Albumin and globulin are components of blood proteins, playing significant roles in osmoregulation, transportation of substances as well as defense against pathogens (Peyghan et al., 2014). Dietary 1.0–2.0% PBP meal stimulated synthesis of total serum protein and albumin in the present study. Stimulation of the synthesis of these proteins, usually done by the liver, would have enhanced the immune system of the fish (Ahmadi et al., 2012) and contributed to the higher productivity and wellbeing of the fish. Higher values of proteins was similarly observed in previous studies (Amirkhani & Firouzbakhsh, 2013; Bahrami et al., 2015; Sudagar & Hajibeglou, 2010) in carp fed herbal-supplemented diets. On the other hand, the study of Farsani et al (2019) showed insignificant differences in the values of serum protein in rainbow trout fed coriander seed extract, compared to the control group. Albumin-globulin ratio provides a means of assessing the relative contribution of albumin and globulin to the total protein. Higher albumin-globulin ratios were obtained from PBP-fed fishes; however, the values fall within recommended ranges of 30–50% for fishes (Eckersall, 2008).
The activities of liver enzymes (aspartate aminotransferase, alanine aminotransferase, and alkaline phosphatase) were measured to detect the hepatic injury (Tennant and Center, 2008), which might consequently disrupt hepatocellular membranes; making these enzymes to leak out of the hepatocytes (Reda et al., 2013). Supplementing the diets of C. gariepinus with PBP significantly reduced the levels of these enzymes in the blood, except the alkaline phosphatase that was higher at 2.0% PBP level. The reduction in the concentrations of these enzymes could be ascribed to the hepatoprotective role of PBP in the present study; the higher level of alkaline phosphatase at 2.0% PBP could be an indication of negative effects of higher dose of phytochemical at this level, even though the highest growth performance was observed at this inclusion level. However, high alkaline phosphatase might not be an indication of damaged liver cells, but due to reduction in biliary excretion (Tennant and Center, 2008). The blood urea nitrogen, creatinine and bilirubin are metabolic nitrogenous waste products from the kidney; elevated levels of these metabolic wastes are indicators of impaired glomerular filtration or severe tubular dysfunction (Brien & Walterson, 2009) in animals. The significant reduction of blood urea nitrogen in PBP-fed fishes and insignificant differences in the values of creatinine and total bilirubin in the present study could be associated with the contribution of PBP to healthy functioning of kidney in the experimental fish. Cholesterol is an essential part of cell membrane, playing significant role in the maintenance of cellular fluidity and structural integrity of animals. The increased level of serum total cholesterol in the present study is similar to the observation of El-Dakar et al. (2015) and has been associated with good quality diet and healthy fish.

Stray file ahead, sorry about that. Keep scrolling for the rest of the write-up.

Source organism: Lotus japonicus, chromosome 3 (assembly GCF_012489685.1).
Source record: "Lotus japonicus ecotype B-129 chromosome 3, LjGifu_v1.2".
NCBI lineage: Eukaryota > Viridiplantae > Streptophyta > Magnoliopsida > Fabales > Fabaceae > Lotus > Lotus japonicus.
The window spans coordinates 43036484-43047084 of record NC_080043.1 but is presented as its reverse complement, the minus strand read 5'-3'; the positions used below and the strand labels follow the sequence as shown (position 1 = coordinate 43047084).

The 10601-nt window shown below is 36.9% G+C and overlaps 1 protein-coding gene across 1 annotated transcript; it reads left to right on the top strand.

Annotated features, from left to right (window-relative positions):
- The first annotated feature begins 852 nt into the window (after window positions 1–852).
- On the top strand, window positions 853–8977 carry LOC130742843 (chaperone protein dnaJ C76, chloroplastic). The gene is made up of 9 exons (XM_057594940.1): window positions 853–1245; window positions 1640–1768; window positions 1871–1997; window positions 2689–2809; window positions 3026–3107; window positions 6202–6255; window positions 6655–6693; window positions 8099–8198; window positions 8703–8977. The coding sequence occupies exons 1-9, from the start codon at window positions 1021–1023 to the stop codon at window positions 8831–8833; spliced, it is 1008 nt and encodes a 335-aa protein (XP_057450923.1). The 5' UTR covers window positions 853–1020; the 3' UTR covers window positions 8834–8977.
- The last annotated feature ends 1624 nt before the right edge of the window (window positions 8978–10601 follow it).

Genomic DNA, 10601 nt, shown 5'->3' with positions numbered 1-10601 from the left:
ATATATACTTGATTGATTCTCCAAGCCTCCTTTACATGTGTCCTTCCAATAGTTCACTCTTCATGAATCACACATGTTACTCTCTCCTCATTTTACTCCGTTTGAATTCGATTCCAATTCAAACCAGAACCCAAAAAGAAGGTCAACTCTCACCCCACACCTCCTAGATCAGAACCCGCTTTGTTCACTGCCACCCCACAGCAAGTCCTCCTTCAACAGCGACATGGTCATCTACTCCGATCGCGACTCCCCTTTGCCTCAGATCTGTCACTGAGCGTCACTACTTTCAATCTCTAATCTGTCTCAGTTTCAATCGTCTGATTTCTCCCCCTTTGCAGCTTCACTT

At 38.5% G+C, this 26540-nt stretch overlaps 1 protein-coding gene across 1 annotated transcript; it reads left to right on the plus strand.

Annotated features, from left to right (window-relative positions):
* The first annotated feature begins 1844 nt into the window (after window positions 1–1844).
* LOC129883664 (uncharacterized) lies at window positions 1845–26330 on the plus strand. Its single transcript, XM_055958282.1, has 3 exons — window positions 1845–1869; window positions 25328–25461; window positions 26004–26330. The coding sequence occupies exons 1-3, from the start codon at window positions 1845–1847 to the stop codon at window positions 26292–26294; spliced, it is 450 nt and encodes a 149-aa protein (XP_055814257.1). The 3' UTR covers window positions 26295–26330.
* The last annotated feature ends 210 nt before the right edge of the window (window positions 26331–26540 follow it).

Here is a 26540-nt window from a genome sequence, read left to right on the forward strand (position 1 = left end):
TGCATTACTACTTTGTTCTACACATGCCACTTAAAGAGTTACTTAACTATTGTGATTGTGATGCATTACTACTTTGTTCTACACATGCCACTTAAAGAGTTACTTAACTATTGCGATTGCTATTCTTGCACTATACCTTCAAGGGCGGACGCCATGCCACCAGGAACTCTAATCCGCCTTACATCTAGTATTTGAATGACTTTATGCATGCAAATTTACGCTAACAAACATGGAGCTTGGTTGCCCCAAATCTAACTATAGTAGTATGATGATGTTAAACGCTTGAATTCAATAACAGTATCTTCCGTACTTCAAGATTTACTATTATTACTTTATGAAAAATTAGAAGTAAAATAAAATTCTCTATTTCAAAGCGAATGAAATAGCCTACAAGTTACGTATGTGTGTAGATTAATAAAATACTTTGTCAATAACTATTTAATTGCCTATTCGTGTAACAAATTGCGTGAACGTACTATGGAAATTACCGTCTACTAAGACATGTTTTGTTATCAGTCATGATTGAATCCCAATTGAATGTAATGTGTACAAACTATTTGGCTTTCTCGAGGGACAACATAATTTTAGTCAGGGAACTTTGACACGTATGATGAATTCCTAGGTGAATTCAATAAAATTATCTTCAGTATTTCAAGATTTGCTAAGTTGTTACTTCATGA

The results of the present study showed that dietary Parkia biglobosa pulp significantly enhanced nutrient utilization, growth performance, whole-body proximate composition, lymphocytes production, and reduced levels of urea nitrogen and liver enzymes (aspartate aminotransferase and alanine aminotransferase) in Clarias gariepinus at 1.0–2.0% inclusion levels. The best growth performance was at 2.0% and the reduced concentration of liver enzymes at this level indicated the healthy condition of the fish. Therefore, supplementation of Parkia biglobosa pulp meal as feed additive in the basal diet of Clarias gariepinus at 2.0% is recommended. Further studies to ascertain the optimum inclusion level and the utilization of Parkia biglobosa pulp as therapeutic agents in fish culture against common fish pathogenic organisms are also recommended.
Availability of data and materials
All the data generated and analyzed are available and have been included in this article.
Association of Official Analytical Chemistry
Clinical and Laboratory Standards Institute
National Research Council
Food and Agriculture Organization
Parkia biglobosa pulp
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The authors thank Dr Theophilus Jarike and Mrs. Josephine Ademakinwa for their supports during blood sampling and analysis.
No financial support was received for the study.
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The authors declare that all applicable international, national, and institutional guidelines for the welfare and use of fish were followed. The ethical approval for the current study was given by the Research Ethics Committee of Kwara State University, Malete, Nigeria (KWASU/CRIT/REA/2016/0004).
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Adeniyi, O.V., Norman, A.S. & Onojobi, S. Effects of dietary supplementation of Parkia biglobosa pulp on growth performance and physiological status of Clarias gariepinus fingerlings. JoBAZ 84, 19 (2023). https://doi.org/10.1186/s41936-023-00340-y